Frank Edwards:¬†Jonathan created his own “framework”, i.e. his own set of macros and game statistics. ¬†There are also user-contributed frameworks (on our forum under¬†User Creations > Campaign Frameworks) that cover various game systems such as D&D3.5/PF, D&D4e, ShadowRun, GURPS, and so forth. ¬†I believe he created his own so that changes in the community version wouldn’t affect the functionality of his project, although he could have included the existing framework as part of his product (there are no royalties or similar issues with frameworks; most are covered by a Creative Commons license). ¬†I suppose you’d need to ask him that question. ¬†If you register on our forum at¬†forums.rptools.net, he goes by the username¬†torstan.

Jonathan Nerdtrek: Can you please tell us more about these tools and what each one does?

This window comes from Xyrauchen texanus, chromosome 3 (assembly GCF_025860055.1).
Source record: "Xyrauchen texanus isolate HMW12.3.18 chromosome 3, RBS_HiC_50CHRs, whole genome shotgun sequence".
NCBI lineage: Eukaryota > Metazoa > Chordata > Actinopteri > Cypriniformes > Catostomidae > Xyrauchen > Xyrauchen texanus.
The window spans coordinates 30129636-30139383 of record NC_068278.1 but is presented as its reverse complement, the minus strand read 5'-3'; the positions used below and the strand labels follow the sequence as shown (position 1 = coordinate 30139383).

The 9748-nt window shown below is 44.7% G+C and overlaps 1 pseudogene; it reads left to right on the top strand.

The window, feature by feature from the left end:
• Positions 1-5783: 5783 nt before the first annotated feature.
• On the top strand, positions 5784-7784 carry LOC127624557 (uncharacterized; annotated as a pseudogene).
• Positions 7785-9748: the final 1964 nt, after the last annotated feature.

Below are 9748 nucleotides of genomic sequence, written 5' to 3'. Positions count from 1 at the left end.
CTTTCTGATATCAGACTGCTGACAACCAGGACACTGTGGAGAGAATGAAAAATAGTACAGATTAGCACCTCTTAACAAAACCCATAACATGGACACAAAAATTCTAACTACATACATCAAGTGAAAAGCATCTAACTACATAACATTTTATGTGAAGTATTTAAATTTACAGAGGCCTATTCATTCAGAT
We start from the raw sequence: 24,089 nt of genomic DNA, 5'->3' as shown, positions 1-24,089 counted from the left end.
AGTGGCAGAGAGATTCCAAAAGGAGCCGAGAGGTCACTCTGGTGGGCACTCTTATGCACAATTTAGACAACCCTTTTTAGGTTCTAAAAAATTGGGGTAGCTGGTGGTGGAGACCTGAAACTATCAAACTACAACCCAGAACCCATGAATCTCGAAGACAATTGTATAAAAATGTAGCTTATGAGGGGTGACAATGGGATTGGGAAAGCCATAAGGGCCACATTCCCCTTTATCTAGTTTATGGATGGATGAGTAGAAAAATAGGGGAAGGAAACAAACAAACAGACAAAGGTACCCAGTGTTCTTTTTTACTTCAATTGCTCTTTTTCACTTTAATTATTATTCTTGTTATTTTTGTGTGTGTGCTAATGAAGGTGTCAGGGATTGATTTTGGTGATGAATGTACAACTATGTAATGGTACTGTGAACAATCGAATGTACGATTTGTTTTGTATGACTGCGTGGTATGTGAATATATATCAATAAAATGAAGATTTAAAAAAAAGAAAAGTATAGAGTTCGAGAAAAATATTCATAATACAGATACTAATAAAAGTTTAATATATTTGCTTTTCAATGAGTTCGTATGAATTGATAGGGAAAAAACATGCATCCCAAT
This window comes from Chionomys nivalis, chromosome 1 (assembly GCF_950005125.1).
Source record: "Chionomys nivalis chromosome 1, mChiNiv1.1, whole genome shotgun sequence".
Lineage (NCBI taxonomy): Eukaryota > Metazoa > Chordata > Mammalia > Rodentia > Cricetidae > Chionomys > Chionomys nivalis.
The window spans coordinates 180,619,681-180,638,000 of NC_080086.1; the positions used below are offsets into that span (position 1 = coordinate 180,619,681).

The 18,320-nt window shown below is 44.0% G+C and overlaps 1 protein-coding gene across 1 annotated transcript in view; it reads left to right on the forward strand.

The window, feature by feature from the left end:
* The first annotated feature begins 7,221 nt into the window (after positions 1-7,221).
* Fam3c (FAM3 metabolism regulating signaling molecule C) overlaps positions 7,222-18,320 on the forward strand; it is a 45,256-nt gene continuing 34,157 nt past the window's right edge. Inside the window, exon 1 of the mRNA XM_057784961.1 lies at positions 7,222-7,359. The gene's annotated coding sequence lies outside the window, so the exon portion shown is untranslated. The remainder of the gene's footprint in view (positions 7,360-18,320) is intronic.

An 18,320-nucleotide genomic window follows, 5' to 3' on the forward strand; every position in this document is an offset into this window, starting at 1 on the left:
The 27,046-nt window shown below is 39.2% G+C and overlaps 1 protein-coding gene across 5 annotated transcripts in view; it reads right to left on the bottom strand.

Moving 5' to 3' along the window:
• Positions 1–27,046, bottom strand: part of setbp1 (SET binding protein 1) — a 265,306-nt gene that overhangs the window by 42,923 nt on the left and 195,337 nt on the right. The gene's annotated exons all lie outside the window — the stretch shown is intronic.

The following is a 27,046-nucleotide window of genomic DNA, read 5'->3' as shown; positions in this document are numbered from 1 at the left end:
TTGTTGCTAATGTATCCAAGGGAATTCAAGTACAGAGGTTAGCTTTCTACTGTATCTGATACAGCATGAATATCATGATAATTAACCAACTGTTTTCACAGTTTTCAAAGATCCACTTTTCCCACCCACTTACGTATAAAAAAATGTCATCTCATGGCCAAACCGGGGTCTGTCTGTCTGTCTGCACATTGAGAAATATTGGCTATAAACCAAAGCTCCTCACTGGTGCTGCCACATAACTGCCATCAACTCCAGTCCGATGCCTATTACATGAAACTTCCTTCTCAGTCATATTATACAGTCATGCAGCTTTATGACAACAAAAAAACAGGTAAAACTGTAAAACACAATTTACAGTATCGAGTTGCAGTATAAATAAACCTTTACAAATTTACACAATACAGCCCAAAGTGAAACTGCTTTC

Keith Athey:  MapTool is RPTools primary product. It allows online players to share maps, tokens, and chat across the internet. It allows for customization for whatever game system you use but can be used with almost any game system.  DiceTool is a computer dice roller that allows for complex dice expressions. This code was folded into MapTool proper as time wore on but it still functions as a stand alone product.  TokenTool allows you to rip images from the web or your local machine to quickly create tokens for use in MapTool or other VTTs.  InitiativeTool was created to keep track and roll game initiative. MapTool has absorbed much of this functionality as well.  CharacterTool is used to create custom character sheets for differing game systems.  All the Tools are cross-platform, meaning they run on Windows, Mac, or Linux, and game system agnostic. All the software is free and game system agnostic. You can even download the source code, if you like.

 Jonathan Nerdtrek: Keith and Frank, thank you for talking with NERD TREK.

 

If you are interested in checking out the 100% free and open source RPTools simply visit RPTools.net and click the download link!